In a recent BMJ poll marking the 70th anniversary of the NHS, ‘research’ came last out of a top 10 NHS achievements. However, competition was stiff, ‘being free at point of use’ coming top. As a GP and NIHR post-doctoral fellow, I felt conflicted: should I vote for general practice or research? I admit to voting for the former – primary care needs every plaudit it can get currently – 90% of contacts in the NHS, for less than 9% of the NHS budget, and all that.

So, if the adolescent NIHR, as progeny of the NHS, is to survive … Read more

Redesigning primary care for the people who use it

Unveiling the results of the 3D trial for patients with multimorbidity in general practice

Blog authors

 

by Chris Salibsury, Peter Bower, Stewart Mercer and Bruce Guthrie
@prof_tweet

There is good agreement about the sort of care that people with multimorbidity need. But can it be delivered in the busy setting of general practice, and does it improve outcomes? In this blog we discuss the results of the 3D trial, the largest study of an intervention for multimorbidity published to date.

Managing multimorbidity is a litmus test for modern health care systems. Patients with many long-term conditions face major challenges in managing their conditions and need significant support, which means that these patients are often associated with high costs.

Despite the complexity of caring for these patients, there is also significant agreement about what sort of care they need. Many authors have highlighted that patient-centred care is crucial, with a … Read more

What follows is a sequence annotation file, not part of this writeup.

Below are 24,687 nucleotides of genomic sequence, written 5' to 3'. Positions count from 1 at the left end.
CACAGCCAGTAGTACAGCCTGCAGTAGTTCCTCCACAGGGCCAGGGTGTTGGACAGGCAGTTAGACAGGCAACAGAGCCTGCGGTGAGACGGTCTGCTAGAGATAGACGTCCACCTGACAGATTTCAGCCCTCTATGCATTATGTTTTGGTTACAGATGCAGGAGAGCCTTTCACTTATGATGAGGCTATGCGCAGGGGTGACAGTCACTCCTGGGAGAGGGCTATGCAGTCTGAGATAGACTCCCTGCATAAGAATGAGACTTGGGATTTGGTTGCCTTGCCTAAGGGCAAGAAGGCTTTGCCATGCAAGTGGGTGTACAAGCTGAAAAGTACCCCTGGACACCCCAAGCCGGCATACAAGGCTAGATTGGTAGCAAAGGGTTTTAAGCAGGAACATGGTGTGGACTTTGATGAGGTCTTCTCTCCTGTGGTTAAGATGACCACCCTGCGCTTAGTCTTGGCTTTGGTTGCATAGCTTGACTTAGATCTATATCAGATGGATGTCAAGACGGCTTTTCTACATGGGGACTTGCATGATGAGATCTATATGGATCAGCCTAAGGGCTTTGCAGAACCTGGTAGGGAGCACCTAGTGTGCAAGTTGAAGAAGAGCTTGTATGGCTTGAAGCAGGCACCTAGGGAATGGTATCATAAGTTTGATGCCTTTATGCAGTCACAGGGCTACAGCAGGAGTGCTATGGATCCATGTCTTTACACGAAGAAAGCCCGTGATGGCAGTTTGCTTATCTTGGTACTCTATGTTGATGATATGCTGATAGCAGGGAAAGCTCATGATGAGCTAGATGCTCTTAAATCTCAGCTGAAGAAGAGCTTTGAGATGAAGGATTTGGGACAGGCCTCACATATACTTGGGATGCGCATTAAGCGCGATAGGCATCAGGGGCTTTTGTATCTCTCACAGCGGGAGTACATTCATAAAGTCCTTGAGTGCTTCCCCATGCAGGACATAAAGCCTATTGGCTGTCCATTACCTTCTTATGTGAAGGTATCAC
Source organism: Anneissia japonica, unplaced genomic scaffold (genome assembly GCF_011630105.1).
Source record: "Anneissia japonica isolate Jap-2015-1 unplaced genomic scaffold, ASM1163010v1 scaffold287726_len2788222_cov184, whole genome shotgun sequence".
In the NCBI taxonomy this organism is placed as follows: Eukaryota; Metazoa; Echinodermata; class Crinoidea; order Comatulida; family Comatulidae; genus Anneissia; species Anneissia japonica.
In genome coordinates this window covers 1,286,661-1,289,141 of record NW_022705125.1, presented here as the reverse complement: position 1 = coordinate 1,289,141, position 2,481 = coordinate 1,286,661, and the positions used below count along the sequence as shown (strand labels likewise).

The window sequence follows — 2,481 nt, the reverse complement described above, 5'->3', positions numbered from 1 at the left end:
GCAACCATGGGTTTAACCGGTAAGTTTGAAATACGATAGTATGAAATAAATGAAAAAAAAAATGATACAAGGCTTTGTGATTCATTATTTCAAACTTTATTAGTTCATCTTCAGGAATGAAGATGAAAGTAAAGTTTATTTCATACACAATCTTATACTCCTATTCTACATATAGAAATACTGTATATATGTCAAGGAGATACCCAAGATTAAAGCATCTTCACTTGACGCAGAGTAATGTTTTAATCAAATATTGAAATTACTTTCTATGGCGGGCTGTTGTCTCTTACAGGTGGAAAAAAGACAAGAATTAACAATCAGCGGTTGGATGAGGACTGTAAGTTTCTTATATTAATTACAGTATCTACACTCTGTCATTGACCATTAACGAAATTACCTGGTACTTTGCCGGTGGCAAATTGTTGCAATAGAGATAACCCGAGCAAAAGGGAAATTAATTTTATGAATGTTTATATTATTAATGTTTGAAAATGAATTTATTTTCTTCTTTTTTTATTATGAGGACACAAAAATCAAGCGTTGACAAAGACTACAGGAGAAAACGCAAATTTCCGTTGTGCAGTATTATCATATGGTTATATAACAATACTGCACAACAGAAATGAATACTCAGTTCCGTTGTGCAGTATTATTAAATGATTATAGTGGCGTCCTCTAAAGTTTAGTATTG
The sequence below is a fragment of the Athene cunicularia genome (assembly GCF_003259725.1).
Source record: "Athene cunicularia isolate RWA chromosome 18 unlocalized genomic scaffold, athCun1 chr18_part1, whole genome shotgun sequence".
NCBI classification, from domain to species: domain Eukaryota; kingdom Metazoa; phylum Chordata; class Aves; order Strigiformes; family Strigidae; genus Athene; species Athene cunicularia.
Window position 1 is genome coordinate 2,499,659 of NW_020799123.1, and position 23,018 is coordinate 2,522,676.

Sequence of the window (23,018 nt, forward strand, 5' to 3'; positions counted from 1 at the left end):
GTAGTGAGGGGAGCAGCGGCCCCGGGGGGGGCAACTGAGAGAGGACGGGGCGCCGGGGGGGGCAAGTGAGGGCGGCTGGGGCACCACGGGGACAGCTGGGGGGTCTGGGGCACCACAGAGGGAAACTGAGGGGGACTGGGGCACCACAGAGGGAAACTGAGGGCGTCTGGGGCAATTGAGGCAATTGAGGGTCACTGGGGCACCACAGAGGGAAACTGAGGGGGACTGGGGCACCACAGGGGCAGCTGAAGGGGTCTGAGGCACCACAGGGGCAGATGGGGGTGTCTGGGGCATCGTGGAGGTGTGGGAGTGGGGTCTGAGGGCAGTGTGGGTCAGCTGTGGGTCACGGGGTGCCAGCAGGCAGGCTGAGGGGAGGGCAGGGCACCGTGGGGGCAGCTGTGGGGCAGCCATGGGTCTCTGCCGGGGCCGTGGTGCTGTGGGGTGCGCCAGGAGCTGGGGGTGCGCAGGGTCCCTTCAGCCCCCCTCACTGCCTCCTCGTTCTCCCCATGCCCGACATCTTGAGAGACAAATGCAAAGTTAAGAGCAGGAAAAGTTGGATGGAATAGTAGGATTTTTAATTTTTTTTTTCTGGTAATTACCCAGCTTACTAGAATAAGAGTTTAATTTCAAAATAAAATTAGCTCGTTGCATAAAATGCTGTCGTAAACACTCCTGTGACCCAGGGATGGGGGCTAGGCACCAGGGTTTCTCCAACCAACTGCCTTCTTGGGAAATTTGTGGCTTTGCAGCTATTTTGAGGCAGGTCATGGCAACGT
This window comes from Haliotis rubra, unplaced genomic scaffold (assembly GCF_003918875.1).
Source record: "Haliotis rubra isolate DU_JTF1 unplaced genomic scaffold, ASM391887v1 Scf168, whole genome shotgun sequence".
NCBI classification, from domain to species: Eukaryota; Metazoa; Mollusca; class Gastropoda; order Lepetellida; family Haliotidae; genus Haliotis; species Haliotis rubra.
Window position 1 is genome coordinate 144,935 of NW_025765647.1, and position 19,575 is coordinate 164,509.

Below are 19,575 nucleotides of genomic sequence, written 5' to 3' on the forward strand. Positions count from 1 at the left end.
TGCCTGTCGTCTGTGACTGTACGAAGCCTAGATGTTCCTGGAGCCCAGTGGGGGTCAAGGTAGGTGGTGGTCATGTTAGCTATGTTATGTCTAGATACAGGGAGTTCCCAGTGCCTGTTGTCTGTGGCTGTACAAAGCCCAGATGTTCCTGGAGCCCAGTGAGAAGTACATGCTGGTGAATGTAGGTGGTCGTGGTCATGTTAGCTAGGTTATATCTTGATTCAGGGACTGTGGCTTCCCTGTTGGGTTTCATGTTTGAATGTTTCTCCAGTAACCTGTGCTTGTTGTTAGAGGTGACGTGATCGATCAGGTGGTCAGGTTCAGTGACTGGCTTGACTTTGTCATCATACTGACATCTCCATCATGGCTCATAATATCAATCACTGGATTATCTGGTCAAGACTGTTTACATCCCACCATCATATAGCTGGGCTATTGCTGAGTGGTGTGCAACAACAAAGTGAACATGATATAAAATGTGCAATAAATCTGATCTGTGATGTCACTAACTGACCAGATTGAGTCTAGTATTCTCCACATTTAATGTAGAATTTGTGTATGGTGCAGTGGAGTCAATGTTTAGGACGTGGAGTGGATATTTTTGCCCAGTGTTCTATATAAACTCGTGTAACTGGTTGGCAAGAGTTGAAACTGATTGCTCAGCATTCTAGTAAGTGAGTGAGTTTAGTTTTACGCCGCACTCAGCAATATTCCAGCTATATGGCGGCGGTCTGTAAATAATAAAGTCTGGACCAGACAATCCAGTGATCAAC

Setting the priorities for advanced heart failure research

by Dr Rachel Johnson
Clinical Research Fellow
Centre for Academic Primary Care
@rjohnsonridd

 

This week sees the launch of the James Lind Alliance Advanced Heart Failure Priority Setting Partnership Survey to gather research ideas from those living or working with advanced heart failure.

The clinical academic’s view

When, alongside clinical academic colleagues, I began to think about setting up a process to establish the top research priorities for heart failure, I was intrigued by the thought that I had no idea what people living with heart failure would choose as their priorities.

As a doctor interested in heart disease, I have worked with many people who have heart failure. I feel I have a good sense of the medical aspects of the condition, and, to some extent, the patient experience. And yet, when I thought about what patients and their families might identify as the main problems that … Read more

Finding a better way to identify children experiencing domestic violence